The applications of eye-tracking devices are endless, which is why we always get excited to see new techniques in measuring the absolute position of the human eye. Cornell students [Michael and John] took on an interesting approach for their final project and designed a phototransistor based eye-tracking system.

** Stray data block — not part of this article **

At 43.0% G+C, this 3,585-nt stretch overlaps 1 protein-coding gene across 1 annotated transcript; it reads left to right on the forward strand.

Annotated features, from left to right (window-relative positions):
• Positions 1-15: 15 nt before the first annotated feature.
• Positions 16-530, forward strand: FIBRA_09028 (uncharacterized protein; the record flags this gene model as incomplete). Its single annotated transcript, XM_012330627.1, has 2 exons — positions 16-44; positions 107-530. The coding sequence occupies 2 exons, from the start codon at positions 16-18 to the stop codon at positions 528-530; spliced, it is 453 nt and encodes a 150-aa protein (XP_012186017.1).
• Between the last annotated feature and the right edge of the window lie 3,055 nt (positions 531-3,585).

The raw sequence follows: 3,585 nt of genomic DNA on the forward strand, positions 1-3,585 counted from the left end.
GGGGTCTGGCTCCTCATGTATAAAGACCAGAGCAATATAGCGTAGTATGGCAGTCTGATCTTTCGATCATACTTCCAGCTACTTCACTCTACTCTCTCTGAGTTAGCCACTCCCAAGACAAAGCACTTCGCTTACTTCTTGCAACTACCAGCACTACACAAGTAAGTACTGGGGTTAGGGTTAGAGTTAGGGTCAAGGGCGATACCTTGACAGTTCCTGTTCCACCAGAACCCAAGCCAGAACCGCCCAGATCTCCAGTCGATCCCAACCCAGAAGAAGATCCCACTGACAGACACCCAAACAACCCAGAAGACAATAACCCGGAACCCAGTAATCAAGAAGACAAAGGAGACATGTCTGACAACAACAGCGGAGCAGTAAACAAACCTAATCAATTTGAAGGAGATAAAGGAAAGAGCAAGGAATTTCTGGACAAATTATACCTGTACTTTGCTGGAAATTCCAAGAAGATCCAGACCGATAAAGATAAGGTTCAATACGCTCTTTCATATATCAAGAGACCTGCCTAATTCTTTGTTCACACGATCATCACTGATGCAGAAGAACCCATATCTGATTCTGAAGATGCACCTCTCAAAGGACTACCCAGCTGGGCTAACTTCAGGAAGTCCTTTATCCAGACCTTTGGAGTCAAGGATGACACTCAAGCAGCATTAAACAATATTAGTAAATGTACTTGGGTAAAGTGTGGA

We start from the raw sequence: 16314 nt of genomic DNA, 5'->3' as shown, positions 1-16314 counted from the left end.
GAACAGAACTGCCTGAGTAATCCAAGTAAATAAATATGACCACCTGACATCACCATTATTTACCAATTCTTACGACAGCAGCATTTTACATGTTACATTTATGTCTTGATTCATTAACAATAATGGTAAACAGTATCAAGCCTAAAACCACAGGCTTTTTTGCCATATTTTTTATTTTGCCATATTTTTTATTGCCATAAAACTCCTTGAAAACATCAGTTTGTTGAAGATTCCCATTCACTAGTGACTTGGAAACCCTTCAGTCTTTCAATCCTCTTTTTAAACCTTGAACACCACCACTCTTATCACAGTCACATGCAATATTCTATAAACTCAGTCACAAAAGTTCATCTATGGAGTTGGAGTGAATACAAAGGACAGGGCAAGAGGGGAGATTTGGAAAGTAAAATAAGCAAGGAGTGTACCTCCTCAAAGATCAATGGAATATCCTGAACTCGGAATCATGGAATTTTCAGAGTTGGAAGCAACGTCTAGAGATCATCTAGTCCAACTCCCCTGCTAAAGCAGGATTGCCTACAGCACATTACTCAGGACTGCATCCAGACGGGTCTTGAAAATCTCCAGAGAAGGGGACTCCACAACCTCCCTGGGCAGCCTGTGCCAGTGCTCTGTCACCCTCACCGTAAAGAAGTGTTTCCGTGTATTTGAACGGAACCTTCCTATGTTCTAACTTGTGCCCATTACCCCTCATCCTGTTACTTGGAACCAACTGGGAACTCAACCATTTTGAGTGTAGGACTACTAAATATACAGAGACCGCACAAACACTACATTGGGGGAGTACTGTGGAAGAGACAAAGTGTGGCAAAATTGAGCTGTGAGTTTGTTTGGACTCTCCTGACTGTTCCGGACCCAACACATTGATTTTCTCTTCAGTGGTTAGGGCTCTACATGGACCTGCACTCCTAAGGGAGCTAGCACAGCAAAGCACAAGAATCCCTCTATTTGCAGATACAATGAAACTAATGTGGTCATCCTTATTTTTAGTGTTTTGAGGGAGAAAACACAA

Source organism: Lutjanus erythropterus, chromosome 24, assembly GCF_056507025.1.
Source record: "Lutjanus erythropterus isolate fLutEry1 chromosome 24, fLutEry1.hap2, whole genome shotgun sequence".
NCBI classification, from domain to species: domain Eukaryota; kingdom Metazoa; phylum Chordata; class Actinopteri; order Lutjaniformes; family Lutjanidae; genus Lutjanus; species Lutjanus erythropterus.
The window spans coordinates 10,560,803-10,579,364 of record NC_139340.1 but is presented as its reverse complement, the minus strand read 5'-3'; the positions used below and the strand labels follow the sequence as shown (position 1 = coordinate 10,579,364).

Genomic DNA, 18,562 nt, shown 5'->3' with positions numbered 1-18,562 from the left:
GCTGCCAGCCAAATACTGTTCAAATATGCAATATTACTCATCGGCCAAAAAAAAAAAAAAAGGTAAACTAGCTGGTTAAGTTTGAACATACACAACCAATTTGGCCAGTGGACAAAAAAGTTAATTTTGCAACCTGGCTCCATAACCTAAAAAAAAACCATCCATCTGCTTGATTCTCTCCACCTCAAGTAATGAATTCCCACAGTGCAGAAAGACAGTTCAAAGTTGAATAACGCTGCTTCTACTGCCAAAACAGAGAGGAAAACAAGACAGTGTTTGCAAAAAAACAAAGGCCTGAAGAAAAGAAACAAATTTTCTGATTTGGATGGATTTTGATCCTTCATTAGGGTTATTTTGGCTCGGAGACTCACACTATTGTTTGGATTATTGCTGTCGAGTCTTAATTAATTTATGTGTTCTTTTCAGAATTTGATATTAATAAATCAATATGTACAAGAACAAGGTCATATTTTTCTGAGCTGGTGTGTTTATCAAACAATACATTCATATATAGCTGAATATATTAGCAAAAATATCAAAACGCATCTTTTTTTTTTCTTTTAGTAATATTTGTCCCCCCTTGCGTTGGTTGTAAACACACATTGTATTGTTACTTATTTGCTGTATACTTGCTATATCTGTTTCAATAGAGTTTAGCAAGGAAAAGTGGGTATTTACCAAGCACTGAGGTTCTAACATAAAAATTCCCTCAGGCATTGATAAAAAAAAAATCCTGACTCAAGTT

We can definitely see the potential of this project, but for their first prototype, the system relies on both eye-tracking and head movement to fully control a mouse pointer. An end-product design was in mind, so the system consists of both a pair of custom 3D printed glasses and a wireless receiver; thus avoiding the need to be tethered to the computer under control . The horizontal position of the mouse pointer is controlled via the infrared eye tracking mechanism, consisting of an Infrared LED positioned above the eye and two phototransistors located on each side of the eye. The measured analog data from the phototransistors determine the eye’s horizontal position. The vertical movement of the mouse pointer is controlled with the help of a 3-axis gyroscope mounted to the glasses. The effectiveness of a simple infrared LED/phototransistor to detect eye movement is impressive, because similar projects we’ve seen have been camera based. We understand how final project deadlines can be, so we hope [Michael and John] continue past the deadline with this one. It would be great to see if the absolute position (horizontal and vertical) of the eye can be tracked entirely with the phototransistor technique.